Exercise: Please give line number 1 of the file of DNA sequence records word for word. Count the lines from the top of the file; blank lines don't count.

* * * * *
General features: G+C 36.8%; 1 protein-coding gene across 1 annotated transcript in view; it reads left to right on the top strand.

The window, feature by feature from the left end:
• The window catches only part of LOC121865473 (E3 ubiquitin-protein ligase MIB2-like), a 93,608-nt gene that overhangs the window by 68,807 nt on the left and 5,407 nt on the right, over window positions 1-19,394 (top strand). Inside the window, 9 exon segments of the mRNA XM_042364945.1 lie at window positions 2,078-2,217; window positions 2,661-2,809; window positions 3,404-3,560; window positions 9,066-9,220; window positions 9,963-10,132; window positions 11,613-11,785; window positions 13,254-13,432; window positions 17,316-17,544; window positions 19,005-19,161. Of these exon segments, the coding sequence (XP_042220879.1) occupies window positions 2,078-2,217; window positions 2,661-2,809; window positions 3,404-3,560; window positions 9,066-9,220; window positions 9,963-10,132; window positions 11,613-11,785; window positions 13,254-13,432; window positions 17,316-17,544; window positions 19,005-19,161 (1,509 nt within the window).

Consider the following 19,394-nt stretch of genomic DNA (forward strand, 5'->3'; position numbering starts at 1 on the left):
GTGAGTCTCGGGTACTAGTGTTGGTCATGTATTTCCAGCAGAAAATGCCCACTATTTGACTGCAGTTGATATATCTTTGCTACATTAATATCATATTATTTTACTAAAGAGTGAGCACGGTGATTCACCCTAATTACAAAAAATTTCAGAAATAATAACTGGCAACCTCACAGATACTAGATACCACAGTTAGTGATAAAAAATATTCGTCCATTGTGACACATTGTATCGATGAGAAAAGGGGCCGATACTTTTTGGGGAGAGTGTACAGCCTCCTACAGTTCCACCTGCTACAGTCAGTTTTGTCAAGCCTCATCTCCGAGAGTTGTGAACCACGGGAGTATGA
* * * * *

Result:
General features: G+C 36.8%; 1 protein-coding gene across 1 annotated transcript in view; it reads left to right on the top strand.